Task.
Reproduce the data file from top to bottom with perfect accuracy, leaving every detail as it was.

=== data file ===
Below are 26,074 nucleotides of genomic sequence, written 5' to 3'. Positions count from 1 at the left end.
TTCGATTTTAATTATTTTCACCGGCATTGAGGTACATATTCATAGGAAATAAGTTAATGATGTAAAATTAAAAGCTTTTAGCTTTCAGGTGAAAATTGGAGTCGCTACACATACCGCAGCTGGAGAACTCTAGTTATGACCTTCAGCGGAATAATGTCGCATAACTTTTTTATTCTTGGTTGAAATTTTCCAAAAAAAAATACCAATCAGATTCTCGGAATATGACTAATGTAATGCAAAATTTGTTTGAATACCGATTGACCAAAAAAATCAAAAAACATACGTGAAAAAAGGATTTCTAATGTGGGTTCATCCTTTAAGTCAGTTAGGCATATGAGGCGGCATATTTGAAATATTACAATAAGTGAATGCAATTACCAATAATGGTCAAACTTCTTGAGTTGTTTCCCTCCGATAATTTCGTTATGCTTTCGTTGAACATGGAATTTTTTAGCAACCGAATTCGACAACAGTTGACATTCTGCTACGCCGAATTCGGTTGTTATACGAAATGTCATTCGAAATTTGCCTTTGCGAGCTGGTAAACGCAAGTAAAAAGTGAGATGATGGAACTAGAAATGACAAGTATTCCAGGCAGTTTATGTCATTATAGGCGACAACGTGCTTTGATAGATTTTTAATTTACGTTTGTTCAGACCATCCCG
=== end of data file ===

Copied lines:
Below are 26,074 nucleotides of genomic sequence, written 5' to 3'. Positions count from 1 at the left end.
TTCGATTTTAATTATTTTCACCGGCATTGAGGTACATATTCATAGGAAATAAGTTAATGATGTAAAATTAAAAGCTTTTAGCTTTCAGGTGAAAATTGGAGTCGCTACACATACCGCAGCTGGAGAACTCTAGTTATGACCTTCAGCGGAATAATGTCGCATAACTTTTTTATTCTTGGTTGAAATTTTCCAAAAAAAAATACCAATCAGATTCTCGGAATATGACTAATGTAATGCAAAATTTGTTTGAATACCGATTGACCAAAAAAATCAAAAAACATACGTGAAAAAAGGATTTCTAATGTGGGTTCATCCTTTAAGTCAGTTAGGCATATGAGGCGGCATATTTGAAATATTACAATAAGTGAATGCAATTACCAATAATGGTCAAACTTCTTGAGTTGTTTCCCTCCGATAATTTCGTTATGCTTTCGTTGAACATGGAATTTTTTAGCAACCGAATTCGACAACAGTTGACATTCTGCTACGCCGAATTCGGTTGTTATACGAAATGTCATTCGAAATTTGCCTTTGCGAGCTGGTAAACGCAAGTAAAAAGTGAGATGATGGAACTAGAAATGACAAGTATTCCAGGCAGTTTATGTCATTATAGGCGACAACGTGCTTTGATAGATTTTTAATTTACGTTTGTTCAGACCATCCCG